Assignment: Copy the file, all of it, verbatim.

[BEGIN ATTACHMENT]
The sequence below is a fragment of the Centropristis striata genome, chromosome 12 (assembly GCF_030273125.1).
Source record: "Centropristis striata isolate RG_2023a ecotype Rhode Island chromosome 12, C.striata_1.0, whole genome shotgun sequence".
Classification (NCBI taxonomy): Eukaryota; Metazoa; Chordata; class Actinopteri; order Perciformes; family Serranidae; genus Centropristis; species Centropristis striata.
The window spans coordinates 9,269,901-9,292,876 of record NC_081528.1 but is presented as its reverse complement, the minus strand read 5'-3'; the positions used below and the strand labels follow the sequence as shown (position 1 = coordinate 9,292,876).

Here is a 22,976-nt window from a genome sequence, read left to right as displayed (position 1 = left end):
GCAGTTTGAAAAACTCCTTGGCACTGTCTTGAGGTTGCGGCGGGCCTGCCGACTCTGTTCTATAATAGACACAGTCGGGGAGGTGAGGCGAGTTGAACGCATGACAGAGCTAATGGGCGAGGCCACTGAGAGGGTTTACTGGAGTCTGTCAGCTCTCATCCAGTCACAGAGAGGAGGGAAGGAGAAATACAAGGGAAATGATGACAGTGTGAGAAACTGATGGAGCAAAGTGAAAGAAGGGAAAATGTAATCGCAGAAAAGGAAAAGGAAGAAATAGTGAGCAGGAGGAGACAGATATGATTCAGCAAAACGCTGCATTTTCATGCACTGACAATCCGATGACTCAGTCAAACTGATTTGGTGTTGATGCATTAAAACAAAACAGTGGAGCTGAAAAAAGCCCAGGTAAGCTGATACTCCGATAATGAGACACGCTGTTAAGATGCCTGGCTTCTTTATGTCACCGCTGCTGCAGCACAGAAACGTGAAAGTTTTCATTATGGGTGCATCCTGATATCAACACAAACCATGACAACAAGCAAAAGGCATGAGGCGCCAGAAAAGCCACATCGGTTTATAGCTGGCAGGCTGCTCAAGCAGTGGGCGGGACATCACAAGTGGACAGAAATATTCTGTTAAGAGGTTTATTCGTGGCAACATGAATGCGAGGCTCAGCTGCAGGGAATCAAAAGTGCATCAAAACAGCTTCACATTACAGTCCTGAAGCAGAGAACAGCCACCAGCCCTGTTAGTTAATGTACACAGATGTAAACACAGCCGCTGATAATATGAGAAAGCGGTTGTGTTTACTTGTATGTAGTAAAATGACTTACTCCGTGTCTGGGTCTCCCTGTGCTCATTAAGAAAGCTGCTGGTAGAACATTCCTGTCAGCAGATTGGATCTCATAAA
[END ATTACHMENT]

The sequence below is a fragment of the Centropristis striata genome, chromosome 12 (assembly GCF_030273125.1).
Source record: "Centropristis striata isolate RG_2023a ecotype Rhode Island chromosome 12, C.striata_1.0, whole genome shotgun sequence".
Classification (NCBI taxonomy): Eukaryota; Metazoa; Chordata; class Actinopteri; order Perciformes; family Serranidae; genus Centropristis; species Centropristis striata.
The window spans coordinates 9,269,901-9,292,876 of record NC_081528.1 but is presented as its reverse complement, the minus strand read 5'-3'; the positions used below and the strand labels follow the sequence as shown (position 1 = coordinate 9,292,876).

Here is a 22,976-nt window from a genome sequence, read left to right as displayed (position 1 = left end):
GCAGTTTGAAAAACTCCTTGGCACTGTCTTGAGGTTGCGGCGGGCCTGCCGACTCTGTTCTATAATAGACACAGTCGGGGAGGTGAGGCGAGTTGAACGCATGACAGAGCTAATGGGCGAGGCCACTGAGAGGGTTTACTGGAGTCTGTCAGCTCTCATCCAGTCACAGAGAGGAGGGAAGGAGAAATACAAGGGAAATGATGACAGTGTGAGAAACTGATGGAGCAAAGTGAAAGAAGGGAAAATGTAATCGCAGAAAAGGAAAAGGAAGAAATAGTGAGCAGGAGGAGACAGATATGATTCAGCAAAACGCTGCATTTTCATGCACTGACAATCCGATGACTCAGTCAAACTGATTTGGTGTTGATGCATTAAAACAAAACAGTGGAGCTGAAAAAAGCCCAGGTAAGCTGATACTCCGATAATGAGACACGCTGTTAAGATGCCTGGCTTCTTTATGTCACCGCTGCTGCAGCACAGAAACGTGAAAGTTTTCATTATGGGTGCATCCTGATATCAACACAAACCATGACAACAAGCAAAAGGCATGAGGCGCCAGAAAAGCCACATCGGTTTATAGCTGGCAGGCTGCTCAAGCAGTGGGCGGGACATCACAAGTGGACAGAAATATTCTGTTAAGAGGTTTATTCGTGGCAACATGAATGCGAGGCTCAGCTGCAGGGAATCAAAAGTGCATCAAAACAGCTTCACATTACAGTCCTGAAGCAGAGAACAGCCACCAGCCCTGTTAGTTAATGTACACAGATGTAAACACAGCCGCTGATAATATGAGAAAGCGGTTGTGTTTACTTGTATGTAGTAAAATGACTTACTCCGTGTCTGGGTCTCCCTGTGCTCATTAAGAAAGCTGCTGGTAGAACATTCCTGTCAGCAGATTGGATCTCATAAA